The Lowe’s Chevrolet was, like everyone else on Sunday, low on downforce in the Folds of Honor QuikTrip 500 at Atlanta Motor Speedway. Jimmie Johnson used the new package – as well as some crafty pit strategy – to grab the lead from Kevin Harvick to win for the first time in 2016 and fifth time at Atlanta.
“Just such a great team effort,” Johnson said. “The [No.] 4 car [Harvick] was awfully tough and it was going to take some strategy to get by him. When [crew chief Chad Knaus] told me to whip it as hard as I could there I just felt like I was going to take too much life out of the tires. It worked. I got rolling around the top and got to work.”
Knaus was surprised more drivers didn’t pit earlier in the final 50 laps.
“Obviously we were monitoring his lap times very closely,” Knaus said. “We knew that once we got above 20 laps into it the laps really leveled off pretty well. So I was kind of surprised those guys didn’t come earlier than what they did.”
With win No. 76 in his 15-year Sprint Cup Series career, Johnson ties NASCAR legend Dale Earnhardt, Sr. for seventh on the all-time wins list. It’s a record Johnson says is an honor.
“It is such an honor,” Johnson said. “With the chaos in the end and the crash and wondering about overtime and how it works these days, I kind of lost sight of that. I remembered it on my victory lap coming down and had to come by and throw a No. 3 out the window to pay respects to the man. There’s a huge void in my career that I never had a chance to race with him but at least I was able to tie him.
Appropriately, Dale Earnhardt, Jr. finished second, nipping Kyle Busch shortly before a crash on the backstretch, which involved David Ragan, Aric Almirola, Ryan Blaney and Landon Cassill, ending the race under yellow.
The Hendrick Motorsports driver praises the new low-downforce package, saying his No. 88 Chevrolet was “hard, hard, hard to drive.”
“I loved it,” Earnhardt said. “I know fans probably thought it was a boring race but we were sliding around, driving the hell out of them cars. I had a blast. I had some good races there on the track with the [Nos.] 2, 18 and a bunch of guys. It was so much fun.
“We had a great car, fun to drive. Hard, hard, hard to drive. I’m glad we didn’t have a ton of restarts today because sometimes those don’t really show the true ability of the car. You get lucky on some restarts and sometimes you don’t depending on the lane you’re in.”
A restart is just what put the nail in the coffin for a second Atlanta win for Harvick. The dominant driver of the day – leading a race-high 131 laps despite an early flat tire – he was the victim of Johnson’s sly pit move, having to cut down a 13-second gap to Johnson before Ryan Newman blew a tire going into Turn 1 to set up overtime.
Restarting second, Harvick got a tap from Martin Truex, Jr., which ended his run at Johnson.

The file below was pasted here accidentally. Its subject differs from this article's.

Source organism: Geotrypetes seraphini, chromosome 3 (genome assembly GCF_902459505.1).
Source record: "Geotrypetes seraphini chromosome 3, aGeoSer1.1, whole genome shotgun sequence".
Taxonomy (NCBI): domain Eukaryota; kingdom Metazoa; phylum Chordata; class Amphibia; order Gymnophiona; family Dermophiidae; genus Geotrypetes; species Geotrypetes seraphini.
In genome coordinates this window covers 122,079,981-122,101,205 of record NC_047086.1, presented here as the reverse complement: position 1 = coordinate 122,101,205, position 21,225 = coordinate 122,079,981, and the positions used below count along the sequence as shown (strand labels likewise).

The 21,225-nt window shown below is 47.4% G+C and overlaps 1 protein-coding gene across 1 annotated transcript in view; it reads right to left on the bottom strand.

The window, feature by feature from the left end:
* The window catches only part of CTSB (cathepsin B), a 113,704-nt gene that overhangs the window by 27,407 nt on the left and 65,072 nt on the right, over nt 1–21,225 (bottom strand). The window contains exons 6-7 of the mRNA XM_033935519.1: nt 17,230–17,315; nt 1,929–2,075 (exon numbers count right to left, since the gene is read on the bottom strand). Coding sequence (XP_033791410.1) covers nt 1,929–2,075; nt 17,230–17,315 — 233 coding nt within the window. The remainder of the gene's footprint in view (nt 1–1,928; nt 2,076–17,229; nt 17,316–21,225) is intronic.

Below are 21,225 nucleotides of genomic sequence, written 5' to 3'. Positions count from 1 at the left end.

“We had issues [in] about the last three runs,” Harvick said after finishing sixth. “I had to just start driving the car different just required a little bit different handling. Then a slow pit stop got, we got way behind. The [No.] 48 was way out front and I had to drive the car really hard and got the right rear [tire] burnt up.
“Don’t worry about how fast you are in practice make sure it drives good.”
Toyota and Joe Gibbs Racing were, no surprise, a threat for the victory on Sunday. Matt Kenseth was the lead dog for 47 early laps before a controversial pit road penalty earned the No. 20 car a black flag. He fell two laps down and would never recover, finishing 19th.
Restarting third in the race’s final restart, Busch failed to catch Johnson for the lead, finishing third for the second consecutive week. After his pole speed was disallowed, he made his way through the field after starting 39th.
Carl Edwards also grabbed a top 5 for JGR in fifth while Truex finished seventh, trading the lead spot numerous times with Harvick throughout the 500-mile race on Sunday afternoon.
“The restart at the end is really what killed us,” Truex said. “We got too loose in the last two runs of the race. Kind of lost touch with the [Nos.] 4 and 48 there. That restart, we were really in the wrong spot. Harvick didn’t get going which is so typical of this place on the outside. I decided to try to help push him and I should’ve just made it three wide. That was not the best move I could’ve made.”
In what was an impressively clean day in Atlanta, the 500-mile race saw just two cautions in 316 laps.
Despite improvements in qualifying, Roush Fenway Racing, for the most part, didn’t show that top-5-to-10 speed they hoped. However, Ricky Stenhouse, Jr. was a top-10 contender all day, finishing 10th in his No. 17 Ford.
Rounding out the top 10 is pole-sitter Kurt Busch in fourth, with rookie Chase Elliott in eighth, who earned his first top-10 finish in his Sprint Cup Series career. Brad Keselowski finished ninth for Team Penske.
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